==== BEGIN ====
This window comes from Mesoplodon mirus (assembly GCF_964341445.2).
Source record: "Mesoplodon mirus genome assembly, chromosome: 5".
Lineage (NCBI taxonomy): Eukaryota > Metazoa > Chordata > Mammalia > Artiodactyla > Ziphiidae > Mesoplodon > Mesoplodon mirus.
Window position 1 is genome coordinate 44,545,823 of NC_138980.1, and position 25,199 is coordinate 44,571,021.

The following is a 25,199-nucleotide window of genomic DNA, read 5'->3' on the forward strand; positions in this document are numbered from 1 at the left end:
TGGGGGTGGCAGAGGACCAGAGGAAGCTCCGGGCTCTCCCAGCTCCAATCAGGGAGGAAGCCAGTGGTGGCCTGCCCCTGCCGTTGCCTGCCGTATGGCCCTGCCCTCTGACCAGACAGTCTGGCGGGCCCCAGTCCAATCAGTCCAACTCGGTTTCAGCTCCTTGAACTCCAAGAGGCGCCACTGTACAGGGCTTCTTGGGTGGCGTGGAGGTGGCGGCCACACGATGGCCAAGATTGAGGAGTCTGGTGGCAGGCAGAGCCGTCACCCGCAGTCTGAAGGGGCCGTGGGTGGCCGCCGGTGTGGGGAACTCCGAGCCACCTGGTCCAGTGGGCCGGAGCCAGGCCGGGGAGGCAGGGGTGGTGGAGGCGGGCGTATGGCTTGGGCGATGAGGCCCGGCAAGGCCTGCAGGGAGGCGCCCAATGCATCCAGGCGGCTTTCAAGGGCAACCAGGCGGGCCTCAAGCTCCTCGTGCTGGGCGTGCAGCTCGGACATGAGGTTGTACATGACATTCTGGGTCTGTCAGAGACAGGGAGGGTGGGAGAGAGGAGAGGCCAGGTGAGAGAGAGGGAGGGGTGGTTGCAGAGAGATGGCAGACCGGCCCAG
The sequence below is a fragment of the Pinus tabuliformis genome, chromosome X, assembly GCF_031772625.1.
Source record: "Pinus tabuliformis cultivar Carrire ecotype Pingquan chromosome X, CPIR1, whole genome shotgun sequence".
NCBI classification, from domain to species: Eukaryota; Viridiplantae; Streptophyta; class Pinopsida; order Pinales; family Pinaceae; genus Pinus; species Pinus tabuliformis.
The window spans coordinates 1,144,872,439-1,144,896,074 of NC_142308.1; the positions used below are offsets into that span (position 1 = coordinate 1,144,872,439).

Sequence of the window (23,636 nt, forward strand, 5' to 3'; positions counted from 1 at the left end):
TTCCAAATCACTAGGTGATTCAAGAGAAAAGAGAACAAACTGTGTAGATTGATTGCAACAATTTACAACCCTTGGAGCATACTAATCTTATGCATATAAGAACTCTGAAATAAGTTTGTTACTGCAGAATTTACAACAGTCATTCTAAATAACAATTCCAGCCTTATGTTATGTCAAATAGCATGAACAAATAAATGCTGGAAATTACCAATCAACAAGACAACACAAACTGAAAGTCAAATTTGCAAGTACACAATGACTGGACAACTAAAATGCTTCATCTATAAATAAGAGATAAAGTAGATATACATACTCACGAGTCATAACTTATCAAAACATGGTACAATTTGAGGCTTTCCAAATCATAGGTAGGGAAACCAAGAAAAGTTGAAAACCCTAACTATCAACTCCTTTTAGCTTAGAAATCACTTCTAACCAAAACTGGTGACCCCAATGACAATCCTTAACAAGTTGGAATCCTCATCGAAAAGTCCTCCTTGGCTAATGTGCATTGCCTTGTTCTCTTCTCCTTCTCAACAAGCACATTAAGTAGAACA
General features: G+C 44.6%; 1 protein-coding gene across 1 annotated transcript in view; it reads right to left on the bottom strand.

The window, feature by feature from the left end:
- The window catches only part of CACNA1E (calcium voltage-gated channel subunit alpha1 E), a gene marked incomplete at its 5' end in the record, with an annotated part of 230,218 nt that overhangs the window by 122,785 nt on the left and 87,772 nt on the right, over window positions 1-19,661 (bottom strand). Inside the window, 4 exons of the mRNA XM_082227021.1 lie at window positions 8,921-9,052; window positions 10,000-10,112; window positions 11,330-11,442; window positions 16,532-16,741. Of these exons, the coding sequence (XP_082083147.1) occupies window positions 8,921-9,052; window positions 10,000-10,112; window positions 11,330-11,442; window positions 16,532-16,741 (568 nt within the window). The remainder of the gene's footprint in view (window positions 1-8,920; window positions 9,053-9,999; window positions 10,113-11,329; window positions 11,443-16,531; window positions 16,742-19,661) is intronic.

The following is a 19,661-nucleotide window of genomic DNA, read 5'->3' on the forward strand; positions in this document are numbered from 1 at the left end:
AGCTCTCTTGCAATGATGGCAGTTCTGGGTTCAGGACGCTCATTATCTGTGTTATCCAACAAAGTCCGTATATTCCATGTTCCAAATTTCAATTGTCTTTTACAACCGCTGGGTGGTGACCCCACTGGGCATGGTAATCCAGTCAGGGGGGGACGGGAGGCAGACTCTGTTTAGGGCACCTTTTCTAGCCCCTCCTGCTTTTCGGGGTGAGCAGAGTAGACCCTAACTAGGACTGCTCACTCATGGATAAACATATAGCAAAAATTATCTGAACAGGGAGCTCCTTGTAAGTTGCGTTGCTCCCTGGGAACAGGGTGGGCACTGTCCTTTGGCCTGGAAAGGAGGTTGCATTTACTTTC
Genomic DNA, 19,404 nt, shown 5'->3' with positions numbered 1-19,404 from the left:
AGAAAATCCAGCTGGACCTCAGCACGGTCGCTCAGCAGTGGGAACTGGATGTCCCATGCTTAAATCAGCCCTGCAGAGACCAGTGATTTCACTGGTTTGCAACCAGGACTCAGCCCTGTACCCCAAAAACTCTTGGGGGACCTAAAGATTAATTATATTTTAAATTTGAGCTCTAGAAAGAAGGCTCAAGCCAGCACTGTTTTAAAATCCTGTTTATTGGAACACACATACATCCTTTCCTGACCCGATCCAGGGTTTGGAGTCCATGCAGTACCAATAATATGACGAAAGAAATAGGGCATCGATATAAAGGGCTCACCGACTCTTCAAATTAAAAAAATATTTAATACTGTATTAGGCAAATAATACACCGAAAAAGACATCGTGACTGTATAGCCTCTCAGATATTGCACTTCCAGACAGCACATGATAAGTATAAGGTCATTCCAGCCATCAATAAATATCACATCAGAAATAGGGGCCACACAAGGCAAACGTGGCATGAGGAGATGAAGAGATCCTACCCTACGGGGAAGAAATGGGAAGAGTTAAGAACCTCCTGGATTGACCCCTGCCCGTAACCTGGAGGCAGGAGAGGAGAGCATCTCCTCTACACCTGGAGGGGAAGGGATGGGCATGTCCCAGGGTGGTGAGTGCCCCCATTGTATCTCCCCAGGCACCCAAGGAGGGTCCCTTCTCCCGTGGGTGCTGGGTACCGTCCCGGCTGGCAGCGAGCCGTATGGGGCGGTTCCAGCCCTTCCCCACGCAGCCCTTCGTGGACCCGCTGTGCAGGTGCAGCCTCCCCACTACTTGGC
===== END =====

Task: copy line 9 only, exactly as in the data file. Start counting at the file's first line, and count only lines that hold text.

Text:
NCBI classification, from domain to species: Eukaryota; Viridiplantae; Streptophyta; class Pinopsida; order Pinales; family Pinaceae; genus Pinus; species Pinus tabuliformis.